The following is a pretty useful and gimmicky trick that can be abused:

Required cards: Fullmetalfoes Alkahest + Metalfoes Combination + Fullmetalfoes Fusion (During your opponent’s turn)

  1. Using Alkahest’s effect, obtain one of your opponent’s monsters during their turn.
  2. If they manage to spawn another monster onto the field, threatening to attack Alkahest, or if they are planning to end their turn, activate Fullmetalfoes Fusion, fusing Alkahest with the equipped monster.
    • Usually, the popular candidate would be Metalfoes Adamante. Most equipped monsters are below the 2500 benchmark.
    • If you happen to obtain a pendulum monster, Metalfoes Mythriel with its self-floating effect will be a good choice.
  3. Whichever it is summon, the fusion summon will result trigger the continuous spell Combination’s field effect, allowing you to revive Alkahest once more.
  4. Alkahest is thus free to reuse its effect, as the card effect text of Alkahest is written as ” Once per turn, you can…” and not “You can only use Alkahest’s effect once per turn“. The common slang used will hence be a “once per turn for each card”.
  5. Alkahest can thus obtain your opponent’s monster for a second time, perhaps foiling your opponent’s Plan B as well.

We are so deep into this chapter of the article for Alkahest and we haven’t even gotten to its other and better effects. So far all the talk has been mainly about its first effect. But let’s touch on its other (last effect in the card text) since we have mentioned fusion summons regarding Alkahest.

While this card is equipped with a Fusion Material(s) listed on a “Metalfoes” Fusion Monster, you can use that equipped card(s) you control as a Fusion Material for that Fusion Monster.

A restriction is not imposed upon the number of equipped monsters Alkahest can have. With turns and opportunities, and maybe coupled with some bad plays or lack of answers from your opponent, Alkahest can even end up with five equipped monsters, fully utilising the spell/trap zones. The closest I got to that was three cards equipped to Alkahest in a game against an ABC deck – Assault Core, ABC-Dragon Buster and a Gadget monster. The pivotal moment of the game came when my opponent overlooked Assault Core’s effect, thinking it didn’t extend to Alkahest. Using Dragon Buster effect to target Alkahest, he got caught off guard, and I managed to steal Dragon Buster during his turn, after he wasted a card from his hand due to the discard cost. The rest of the game was pretty much one-sided, where he couldn’t find an out to my fusion monster, and he spent the remainder of the duel labeling Assualt Core as a traitor. #lulz #salt

If the shoes fit, and the situation allows, you can thus enter a fusion summon WITHOUT involving Alkahest, but with only the equipped monsters. The closest likely scenario I can propose is a mirror matchup, whereby Alkahest is equipped with Raremetalfoes Bismagia and another pendulum monster. There is of course also the option of fusing Alkahest’s equipped monster with another Metalfoes monster you control (for a 2nd Alkahest maybe?). My point is: Alkahest’s effect doesn’t state that Alkahest himself must partake in the fusion summon.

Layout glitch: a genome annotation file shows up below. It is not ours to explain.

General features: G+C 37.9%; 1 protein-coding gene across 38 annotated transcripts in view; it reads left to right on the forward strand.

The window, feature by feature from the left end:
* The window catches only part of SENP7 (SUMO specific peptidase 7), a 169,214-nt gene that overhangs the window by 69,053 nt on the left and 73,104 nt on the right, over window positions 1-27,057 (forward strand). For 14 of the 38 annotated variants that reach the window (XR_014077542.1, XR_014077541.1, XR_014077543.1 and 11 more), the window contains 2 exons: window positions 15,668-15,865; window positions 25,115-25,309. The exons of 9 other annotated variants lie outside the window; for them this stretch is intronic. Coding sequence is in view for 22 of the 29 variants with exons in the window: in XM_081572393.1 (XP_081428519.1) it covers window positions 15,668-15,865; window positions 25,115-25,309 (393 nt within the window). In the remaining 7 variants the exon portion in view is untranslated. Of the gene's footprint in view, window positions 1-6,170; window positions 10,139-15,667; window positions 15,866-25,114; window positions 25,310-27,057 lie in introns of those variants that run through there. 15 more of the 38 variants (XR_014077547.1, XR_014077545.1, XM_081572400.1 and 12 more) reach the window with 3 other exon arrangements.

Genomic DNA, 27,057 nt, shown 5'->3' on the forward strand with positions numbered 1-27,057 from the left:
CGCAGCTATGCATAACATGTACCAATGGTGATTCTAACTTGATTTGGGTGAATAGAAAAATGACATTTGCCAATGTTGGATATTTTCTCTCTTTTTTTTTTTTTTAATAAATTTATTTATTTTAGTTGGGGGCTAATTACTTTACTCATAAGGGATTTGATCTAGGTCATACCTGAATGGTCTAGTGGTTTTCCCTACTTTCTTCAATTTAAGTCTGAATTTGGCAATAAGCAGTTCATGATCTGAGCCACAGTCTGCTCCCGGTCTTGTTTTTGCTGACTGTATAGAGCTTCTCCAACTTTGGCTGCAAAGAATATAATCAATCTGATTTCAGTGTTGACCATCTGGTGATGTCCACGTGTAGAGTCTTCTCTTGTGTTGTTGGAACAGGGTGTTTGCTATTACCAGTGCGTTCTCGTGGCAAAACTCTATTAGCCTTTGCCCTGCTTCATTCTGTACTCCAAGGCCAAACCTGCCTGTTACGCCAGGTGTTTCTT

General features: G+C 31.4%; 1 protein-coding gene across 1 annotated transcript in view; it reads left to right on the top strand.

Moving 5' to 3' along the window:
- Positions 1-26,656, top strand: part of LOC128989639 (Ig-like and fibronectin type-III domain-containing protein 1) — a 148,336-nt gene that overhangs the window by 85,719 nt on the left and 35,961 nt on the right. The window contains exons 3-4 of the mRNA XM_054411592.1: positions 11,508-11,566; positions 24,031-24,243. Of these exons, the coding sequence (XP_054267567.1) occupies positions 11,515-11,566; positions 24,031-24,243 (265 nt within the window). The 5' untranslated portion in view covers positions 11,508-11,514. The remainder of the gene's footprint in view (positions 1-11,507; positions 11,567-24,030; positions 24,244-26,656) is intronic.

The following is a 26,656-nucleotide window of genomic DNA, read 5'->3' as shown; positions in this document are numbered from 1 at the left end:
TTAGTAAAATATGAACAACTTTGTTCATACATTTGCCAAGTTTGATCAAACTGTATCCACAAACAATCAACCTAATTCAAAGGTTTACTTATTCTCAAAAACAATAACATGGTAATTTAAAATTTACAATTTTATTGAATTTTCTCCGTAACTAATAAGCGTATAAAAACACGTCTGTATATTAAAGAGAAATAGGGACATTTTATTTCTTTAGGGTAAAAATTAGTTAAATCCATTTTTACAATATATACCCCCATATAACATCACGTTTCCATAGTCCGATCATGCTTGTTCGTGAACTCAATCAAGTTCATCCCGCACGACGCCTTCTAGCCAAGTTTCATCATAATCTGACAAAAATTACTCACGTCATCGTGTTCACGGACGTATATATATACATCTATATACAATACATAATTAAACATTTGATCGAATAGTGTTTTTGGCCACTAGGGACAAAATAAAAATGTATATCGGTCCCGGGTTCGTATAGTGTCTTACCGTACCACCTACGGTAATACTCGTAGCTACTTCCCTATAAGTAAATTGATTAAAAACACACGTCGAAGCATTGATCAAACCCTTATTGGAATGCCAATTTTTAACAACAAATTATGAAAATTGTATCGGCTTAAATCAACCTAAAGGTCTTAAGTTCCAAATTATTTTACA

Lastly, Alkahest is far from an offensive monster, as the equipped monster contributes to Alkahest’s defensive stats, and not attack. While this may imply Alkahest won’t be seen in attack position on the field, it adds on more troubles for your opponent to bypass it as the equipped monsters count stacks. Against Blue-Eyes, stealing a 3000ATK monster would indeed set them back a few steps as they ponder how to break the power ceiling.

To end off this chapter on our dear friend Fullmetalfoes Alkahest, for our readers in the west unfamiliar with Asian culture, Alkahest’s name is likely an inspiration from the popular anime and manga series – Fullmetal Alchemist. This is further supported by the fact that Alkahest is referenced in the show as a hypothetical universal solvent.





Thanks to all for reading and I hope you enjoyed the read. Apologies for the delays and all, but with this, we have officially come to the end of the Intro To Metalfoes Series~! Thanks to all who followed the series faithfully and I hope I managed to share new information with everyone who has been reading. As always, I will continue to provide more articles for the site and perhaps move on to another series of articles. Comment section is down below for anyone with further questions and suggestions for further articles.

YOT Thailand, the upcoming and last Asia Premier event of the year just got cancelled, so plenty of players are still dealing with the disappointment. Personally, I am still crying over my darn luck and deciding on what to do with the flight and hotel. 🙁 There are talks about it possibly being postponed/cancelled so one can always remain hopeful. If by some miraculous chance that I am still able to attend it, I look forward in providing event coverage for everyone to read about! Let’s keep our fingers crossed, shall we?
Well, that’s all for now. Thank you once again, this is Ken Sir, signing off. (:


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Ken Sir of Dueling "C". Along with a group of friends, I founded the blog [Dueling "C"]. I am from Singapore, and have been playing competitively in the OCG since 2012, although I started playing the game casually since 2007. Fav decks: Junk Doppel, Chaos Dragons. Fav archetype: Yosenjus Fav card artwork: Destiny Draw